Minor: head other than c1ypeus and frontal triangle, all of mesosoma, and sides of waist foveolate; occiput narrowed but lacking nuchal collar.

Longino (1997) describes the considerable geographic variation he found within Costa Rica as follows: "the shiny patch on dorsum of promesonotum is most developed on Atlantic slope specimens, is reduced on some Pacific slope specimens (Carara at 500 m, Rancho Quemado on the Osa), and absent on many Pacific slope specimens (Corcovado, Manuel Antonio, Carara at 30 m). Correlated with the reduction of the dorsal shiny spot is a change in color from dark brown to orange." I have placed light reddish brown specimens from the Arima Valley, Trinidad (600- 700 m), light reddish brown specimens from Tingo Maria, Huanuco, Amazonian Peru, and reddish yellow ("orange") specimens from Cuzco Amaz6nico, Madre de Dios, further south in Amazonian Peru, as more far flung geographic variants of the same species.

MEASUREMENTS (mm) Holotype major: HW 0.90, HL 0.92, SL 0.64, EL 0.14, PW 0.42. Paratype minor: HW 0.44, HL 0.54, SL 0.64, EL 0.10, PW 0.28.

COLOR Major: type series are dark, almost blackish brown, with a contrasting medium yellow fringe on the anterior rim of the head capsule, as shown; appendages plain medium to brownish yellow.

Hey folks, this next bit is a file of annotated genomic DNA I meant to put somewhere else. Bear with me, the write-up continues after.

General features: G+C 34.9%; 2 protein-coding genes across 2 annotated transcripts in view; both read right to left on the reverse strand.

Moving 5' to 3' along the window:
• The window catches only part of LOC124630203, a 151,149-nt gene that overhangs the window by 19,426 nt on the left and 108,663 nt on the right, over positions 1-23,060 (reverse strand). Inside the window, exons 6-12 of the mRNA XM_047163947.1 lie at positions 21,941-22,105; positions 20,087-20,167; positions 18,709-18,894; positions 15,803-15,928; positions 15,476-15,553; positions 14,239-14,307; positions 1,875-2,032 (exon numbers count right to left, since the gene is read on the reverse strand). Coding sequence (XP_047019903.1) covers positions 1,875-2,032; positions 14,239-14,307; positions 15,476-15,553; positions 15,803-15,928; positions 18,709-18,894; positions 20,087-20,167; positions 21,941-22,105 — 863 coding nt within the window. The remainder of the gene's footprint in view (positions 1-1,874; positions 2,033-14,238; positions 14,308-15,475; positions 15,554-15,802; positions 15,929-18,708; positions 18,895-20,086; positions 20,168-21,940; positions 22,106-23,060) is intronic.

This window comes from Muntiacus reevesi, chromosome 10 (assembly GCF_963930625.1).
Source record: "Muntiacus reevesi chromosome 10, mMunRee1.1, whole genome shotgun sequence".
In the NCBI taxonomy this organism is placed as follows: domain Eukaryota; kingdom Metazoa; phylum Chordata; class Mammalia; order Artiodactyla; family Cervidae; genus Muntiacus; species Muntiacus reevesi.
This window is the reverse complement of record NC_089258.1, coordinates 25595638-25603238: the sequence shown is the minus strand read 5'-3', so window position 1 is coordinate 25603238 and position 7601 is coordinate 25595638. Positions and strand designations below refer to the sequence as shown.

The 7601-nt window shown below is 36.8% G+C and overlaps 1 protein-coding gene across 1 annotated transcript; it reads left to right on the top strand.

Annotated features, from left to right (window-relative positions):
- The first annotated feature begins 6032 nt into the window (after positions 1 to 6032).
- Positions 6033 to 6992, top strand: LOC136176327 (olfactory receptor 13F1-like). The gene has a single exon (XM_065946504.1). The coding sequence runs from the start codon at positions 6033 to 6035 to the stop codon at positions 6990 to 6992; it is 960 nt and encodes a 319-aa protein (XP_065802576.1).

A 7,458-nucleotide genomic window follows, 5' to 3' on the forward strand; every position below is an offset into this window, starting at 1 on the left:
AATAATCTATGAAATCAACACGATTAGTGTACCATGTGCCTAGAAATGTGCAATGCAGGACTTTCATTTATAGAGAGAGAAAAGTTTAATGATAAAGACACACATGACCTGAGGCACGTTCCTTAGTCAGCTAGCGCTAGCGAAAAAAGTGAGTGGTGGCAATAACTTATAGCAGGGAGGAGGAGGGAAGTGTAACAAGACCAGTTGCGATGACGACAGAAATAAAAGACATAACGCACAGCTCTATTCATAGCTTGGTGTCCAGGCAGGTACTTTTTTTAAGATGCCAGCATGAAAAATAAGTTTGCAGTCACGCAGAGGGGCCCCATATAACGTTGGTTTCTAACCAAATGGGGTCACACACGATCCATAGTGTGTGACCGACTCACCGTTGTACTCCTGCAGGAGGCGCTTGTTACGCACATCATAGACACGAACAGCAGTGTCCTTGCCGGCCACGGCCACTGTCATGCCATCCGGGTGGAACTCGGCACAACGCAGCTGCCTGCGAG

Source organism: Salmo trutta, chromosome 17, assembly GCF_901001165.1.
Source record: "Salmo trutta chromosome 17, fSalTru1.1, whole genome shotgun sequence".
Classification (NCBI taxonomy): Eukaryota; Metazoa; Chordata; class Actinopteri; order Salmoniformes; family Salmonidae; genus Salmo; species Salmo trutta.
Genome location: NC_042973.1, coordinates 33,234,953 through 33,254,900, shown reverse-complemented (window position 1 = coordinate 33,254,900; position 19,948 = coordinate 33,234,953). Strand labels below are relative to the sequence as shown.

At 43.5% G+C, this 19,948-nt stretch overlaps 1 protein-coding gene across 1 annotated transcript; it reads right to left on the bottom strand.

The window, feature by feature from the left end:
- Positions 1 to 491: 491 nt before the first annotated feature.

Minor: in type series, body dark brown except for slightly contrasting narrow anterior strip on the head capsule; scape and legs except tarsi light brown; funiculi and tarsi brownish yellow. Geographic variation that departs from these color patterns is described in the Diagnosis above.

Pheidole rugiceps Wilson 2003.jpg

Figure. Upper: holotype, major. Above the mesosoma of the holotype is shown the outline of a paratype mesosoma, to illustrate variation in the propodeal angle within the same nest series. Lower: paratype, minor. Scale bars = 1 mm.

Type Material

COST A RICA: La Selva Biological Station, near Puerto Viejo, Heredia, col. E. O. Wilson. Museum of Comparative Zoology


L rugiceps, wrinkle- or crease-headed, denoting the completely carinulate surface of the head.


References based on Global Ant Biodiversity Informatics

  • Achury R., P. Chacon de Ulloa, and A. M. Arcila. 2008. Ant composition and competitive interactions with Wasmannia auropunctata in Tropical Dry Forest fragments. Revista Colombiana de Entomología 34 (2): 209-216.